Expressa Extensão     Open Access  
F&S Reports     Open Access   (Followers: 2)
Face à face     Open Access  
Families, Systems, & Health     Full-text available via subscription   (Followers: 9)
Family & Community Health     Hybrid Journal   (Followers: 12)
Family Medicine and Community Health     Open Access   (Followers: 8)
Family Relations     Partially Free   (Followers: 12)
FASEB BioAdvances     Open Access   (Followers: 2)
Fatigue : Biomedicine, Health & Behavior     Hybrid Journal   (Followers: 3)
Finnish Journal of eHealth and eWelfare : Finjehew     Open Access  
Food and Public Health     Open Access   (Followers: 11)
Food Hydrocolloids for Health     Open Access  
Food Quality and Safety     Open Access   (Followers: 2)
Frontiers in Digital Health     Open Access   (Followers: 4)
Frontiers in Neuroergonomics     Open Access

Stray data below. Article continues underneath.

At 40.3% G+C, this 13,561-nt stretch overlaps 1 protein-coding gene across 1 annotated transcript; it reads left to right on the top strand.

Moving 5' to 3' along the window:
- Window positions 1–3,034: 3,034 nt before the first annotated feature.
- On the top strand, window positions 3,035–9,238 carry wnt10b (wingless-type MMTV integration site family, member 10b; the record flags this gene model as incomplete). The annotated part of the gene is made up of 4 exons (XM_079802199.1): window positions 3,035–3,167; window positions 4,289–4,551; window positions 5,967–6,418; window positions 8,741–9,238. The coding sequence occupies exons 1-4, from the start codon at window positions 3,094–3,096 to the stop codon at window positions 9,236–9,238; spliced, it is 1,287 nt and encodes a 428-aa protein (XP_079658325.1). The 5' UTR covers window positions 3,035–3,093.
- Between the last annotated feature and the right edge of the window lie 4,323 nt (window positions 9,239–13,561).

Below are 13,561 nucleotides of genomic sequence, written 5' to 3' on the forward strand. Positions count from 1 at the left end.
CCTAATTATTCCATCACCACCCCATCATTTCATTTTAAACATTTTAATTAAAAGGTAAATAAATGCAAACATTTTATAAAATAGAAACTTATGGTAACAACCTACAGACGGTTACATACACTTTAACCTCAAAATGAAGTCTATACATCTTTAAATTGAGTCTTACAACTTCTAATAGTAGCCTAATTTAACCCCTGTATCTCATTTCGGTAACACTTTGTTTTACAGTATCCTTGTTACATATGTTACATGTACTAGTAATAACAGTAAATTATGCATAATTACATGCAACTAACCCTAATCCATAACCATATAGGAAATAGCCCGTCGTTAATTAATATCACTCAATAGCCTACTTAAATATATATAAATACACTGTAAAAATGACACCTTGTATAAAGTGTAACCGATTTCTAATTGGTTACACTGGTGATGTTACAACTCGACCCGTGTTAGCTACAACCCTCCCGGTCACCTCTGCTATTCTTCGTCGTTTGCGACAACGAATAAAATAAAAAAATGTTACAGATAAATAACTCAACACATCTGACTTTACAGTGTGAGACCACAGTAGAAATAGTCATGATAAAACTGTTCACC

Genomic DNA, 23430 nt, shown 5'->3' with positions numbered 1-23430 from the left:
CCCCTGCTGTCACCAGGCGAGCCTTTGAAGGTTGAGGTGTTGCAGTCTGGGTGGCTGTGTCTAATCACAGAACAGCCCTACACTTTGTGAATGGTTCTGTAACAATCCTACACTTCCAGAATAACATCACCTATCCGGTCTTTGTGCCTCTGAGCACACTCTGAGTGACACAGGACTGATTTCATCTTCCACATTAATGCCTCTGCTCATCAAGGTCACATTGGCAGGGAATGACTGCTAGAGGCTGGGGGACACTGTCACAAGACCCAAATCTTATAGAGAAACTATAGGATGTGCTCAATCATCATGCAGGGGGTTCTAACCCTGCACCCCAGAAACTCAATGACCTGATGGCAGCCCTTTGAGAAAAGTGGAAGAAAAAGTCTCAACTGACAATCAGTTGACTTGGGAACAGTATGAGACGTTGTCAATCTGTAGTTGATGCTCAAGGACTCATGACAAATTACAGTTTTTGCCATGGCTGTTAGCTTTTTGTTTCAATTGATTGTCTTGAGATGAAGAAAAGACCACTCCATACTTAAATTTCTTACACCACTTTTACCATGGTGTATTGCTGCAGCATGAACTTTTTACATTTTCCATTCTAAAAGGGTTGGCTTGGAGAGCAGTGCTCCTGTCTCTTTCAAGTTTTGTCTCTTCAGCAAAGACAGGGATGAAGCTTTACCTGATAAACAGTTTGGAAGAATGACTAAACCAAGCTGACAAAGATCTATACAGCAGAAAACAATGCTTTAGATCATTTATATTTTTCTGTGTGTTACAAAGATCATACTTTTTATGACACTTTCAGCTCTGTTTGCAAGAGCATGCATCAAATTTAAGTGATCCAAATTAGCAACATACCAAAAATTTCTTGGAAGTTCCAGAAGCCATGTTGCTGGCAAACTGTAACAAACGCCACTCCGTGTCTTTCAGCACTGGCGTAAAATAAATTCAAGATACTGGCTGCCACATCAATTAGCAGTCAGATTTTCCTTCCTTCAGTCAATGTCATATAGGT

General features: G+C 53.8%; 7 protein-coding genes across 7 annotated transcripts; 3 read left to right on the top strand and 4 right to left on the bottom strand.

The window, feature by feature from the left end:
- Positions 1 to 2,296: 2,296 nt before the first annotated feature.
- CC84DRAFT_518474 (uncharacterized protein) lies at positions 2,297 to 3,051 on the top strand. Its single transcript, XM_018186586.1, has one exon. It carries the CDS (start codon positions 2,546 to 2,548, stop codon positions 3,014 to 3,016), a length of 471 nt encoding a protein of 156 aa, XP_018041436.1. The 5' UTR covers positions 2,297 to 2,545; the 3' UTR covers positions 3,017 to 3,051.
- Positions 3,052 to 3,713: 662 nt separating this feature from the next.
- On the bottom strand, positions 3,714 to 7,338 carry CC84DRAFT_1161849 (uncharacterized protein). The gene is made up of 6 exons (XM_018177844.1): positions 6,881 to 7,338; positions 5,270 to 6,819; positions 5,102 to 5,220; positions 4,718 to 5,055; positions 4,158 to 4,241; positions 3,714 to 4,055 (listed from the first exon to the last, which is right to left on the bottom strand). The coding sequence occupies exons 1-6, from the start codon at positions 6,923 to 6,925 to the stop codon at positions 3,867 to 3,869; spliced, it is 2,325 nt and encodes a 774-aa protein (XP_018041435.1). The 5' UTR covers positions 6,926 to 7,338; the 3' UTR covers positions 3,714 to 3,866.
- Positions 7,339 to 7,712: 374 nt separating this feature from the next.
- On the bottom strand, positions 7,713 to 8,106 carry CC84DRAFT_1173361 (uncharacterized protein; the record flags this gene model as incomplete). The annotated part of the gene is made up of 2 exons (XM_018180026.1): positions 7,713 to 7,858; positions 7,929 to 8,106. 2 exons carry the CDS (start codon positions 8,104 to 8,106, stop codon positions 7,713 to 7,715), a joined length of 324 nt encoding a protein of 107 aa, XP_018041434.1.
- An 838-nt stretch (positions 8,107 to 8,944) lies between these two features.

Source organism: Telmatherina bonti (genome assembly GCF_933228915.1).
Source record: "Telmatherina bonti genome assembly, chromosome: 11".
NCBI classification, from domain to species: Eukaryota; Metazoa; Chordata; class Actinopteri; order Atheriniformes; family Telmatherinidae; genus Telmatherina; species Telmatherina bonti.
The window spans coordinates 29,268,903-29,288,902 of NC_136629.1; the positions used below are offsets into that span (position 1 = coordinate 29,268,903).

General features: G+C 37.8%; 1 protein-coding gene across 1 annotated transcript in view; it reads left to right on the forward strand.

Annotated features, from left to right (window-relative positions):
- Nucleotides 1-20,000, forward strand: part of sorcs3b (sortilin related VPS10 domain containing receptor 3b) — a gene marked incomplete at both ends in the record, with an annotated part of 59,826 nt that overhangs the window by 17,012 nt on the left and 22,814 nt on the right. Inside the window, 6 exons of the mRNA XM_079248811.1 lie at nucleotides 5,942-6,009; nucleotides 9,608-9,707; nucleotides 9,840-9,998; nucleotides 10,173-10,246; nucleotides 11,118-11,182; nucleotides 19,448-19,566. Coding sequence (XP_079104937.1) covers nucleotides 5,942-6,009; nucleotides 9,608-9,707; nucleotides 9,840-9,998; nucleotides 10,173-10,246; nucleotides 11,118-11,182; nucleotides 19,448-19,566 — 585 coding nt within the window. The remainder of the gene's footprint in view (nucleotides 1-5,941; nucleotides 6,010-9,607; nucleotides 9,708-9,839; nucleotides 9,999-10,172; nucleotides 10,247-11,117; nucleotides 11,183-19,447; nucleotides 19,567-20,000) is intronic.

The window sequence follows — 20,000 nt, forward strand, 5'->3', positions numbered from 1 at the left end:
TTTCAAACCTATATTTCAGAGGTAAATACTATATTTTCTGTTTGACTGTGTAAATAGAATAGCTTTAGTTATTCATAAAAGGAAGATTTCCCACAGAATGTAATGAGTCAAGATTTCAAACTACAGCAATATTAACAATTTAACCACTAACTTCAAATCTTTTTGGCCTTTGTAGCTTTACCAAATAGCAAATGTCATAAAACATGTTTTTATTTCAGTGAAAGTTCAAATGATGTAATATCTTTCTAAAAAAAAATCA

Frontiers in Public Health     Open Access   (Followers: 8)
Frontiers of Health Services Management     Partially Free   (Followers: 7)
Gaceta Sanitaria     Open Access   (Followers: 2)
Galen Medical Journal     Open Access  
Ganesha Journal     Open Access  
Gazi Sağlık Bilimleri Dergisi     Open Access  
Geospatial Health     Open Access   (Followers: 1)
Gestão e Desenvolvimento     Open Access  
Gesundheitsökonomie & Qualitätsmanagement     Hybrid Journal   (Followers: 7)
Giornale Italiano di Health Technology Assessment     Full-text available via subscription  
Global Advances in Health and Medicine     Open Access  
Global Challenges     Open Access   (Followers: 2)
Global Health : Science and Practice     Open Access   (Followers: 7)
Global Health Annual Review     Open Access   (Followers: 2)
Global Health Innovation     Open Access   (Followers: 4)
Global Health Journal     Open Access   (Followers: 2)
Global Health Promotion     Hybrid Journal   (Followers: 16)
Global Journal of Health Science     Open Access   (Followers: 6)
Global Journal of Public Health     Open Access   (Followers: 16)
Global Medical & Health Communication     Open Access   (Followers: 1)